Fincher's career behind the camera got off to an inauspicious start.  His first feature film, Alien 3, was almost uniformly denounced by critics. He attributes this early failure to a contemptuous atmosphere that was marred by constant disputes with 20th Century Fox over script and budget issues. Thankfully, Fincher is an ambitious and assiduous filmmaker. He would not allow this bleak atmosphere to persist. 
      The David Fincher that we have grown ceremoniously acquainted with over the years would emphatically announce his  presence with the critical and commercial hit, Seven.  The film gave us a glimpse of the future.  Fight Club would become Fincher's most polarizing film.  Aside from distinguishing itself as a highly esteemed cult classic (most of my friends consider it one of their favorite films of all-time), Fight Club would cement the budding director's place among Hollywood's class of stylistically distinct visionaries.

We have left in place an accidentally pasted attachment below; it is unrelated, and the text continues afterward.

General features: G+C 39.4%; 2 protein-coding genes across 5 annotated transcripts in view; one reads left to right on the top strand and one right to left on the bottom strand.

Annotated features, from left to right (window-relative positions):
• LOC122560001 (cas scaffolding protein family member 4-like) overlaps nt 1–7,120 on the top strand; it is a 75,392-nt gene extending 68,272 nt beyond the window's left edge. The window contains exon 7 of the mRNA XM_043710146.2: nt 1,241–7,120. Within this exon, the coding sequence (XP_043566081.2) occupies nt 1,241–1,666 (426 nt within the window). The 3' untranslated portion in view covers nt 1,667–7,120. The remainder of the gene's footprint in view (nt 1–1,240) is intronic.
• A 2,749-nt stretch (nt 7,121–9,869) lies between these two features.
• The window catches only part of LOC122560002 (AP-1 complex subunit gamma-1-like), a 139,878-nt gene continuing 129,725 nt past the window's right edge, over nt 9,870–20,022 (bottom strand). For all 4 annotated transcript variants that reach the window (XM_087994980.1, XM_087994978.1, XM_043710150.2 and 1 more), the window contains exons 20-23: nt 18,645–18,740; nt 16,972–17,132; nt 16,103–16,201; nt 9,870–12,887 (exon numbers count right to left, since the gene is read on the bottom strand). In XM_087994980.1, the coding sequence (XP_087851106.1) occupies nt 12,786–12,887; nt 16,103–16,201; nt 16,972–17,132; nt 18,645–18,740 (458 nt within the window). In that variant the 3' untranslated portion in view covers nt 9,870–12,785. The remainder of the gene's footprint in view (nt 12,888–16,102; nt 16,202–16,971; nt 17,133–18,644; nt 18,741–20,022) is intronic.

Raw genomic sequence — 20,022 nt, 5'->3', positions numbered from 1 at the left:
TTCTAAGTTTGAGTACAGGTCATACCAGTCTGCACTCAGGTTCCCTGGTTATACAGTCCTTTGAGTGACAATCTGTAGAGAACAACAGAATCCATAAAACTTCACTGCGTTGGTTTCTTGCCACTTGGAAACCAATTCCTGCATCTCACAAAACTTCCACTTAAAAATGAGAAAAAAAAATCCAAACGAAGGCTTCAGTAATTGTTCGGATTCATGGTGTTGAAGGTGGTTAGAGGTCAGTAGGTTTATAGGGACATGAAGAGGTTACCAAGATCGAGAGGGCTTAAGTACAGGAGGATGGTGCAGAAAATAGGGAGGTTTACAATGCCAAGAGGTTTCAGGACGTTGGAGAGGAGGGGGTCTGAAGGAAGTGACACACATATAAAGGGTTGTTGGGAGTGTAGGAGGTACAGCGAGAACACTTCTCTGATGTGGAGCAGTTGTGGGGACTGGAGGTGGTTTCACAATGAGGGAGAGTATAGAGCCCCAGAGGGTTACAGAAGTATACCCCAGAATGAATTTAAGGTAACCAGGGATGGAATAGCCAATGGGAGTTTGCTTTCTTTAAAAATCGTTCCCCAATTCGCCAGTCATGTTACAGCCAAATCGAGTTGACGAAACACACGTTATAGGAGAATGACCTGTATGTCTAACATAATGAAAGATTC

Fincher is a custodian of ideas. His breadth of exploration extends to such a dizzying array of compositions.  He can rhythmically piece together a mosaic of antithetically clashing ideas or purposely render a story bound by opposition. Visually, Fincher's nose for aesthetic revelation is wondrously unique.  The art of watching a Fincher film is akin to witnessing a Leonardo da Vinci painting or a Shakespearean tragedy narratively unfold before your eyes.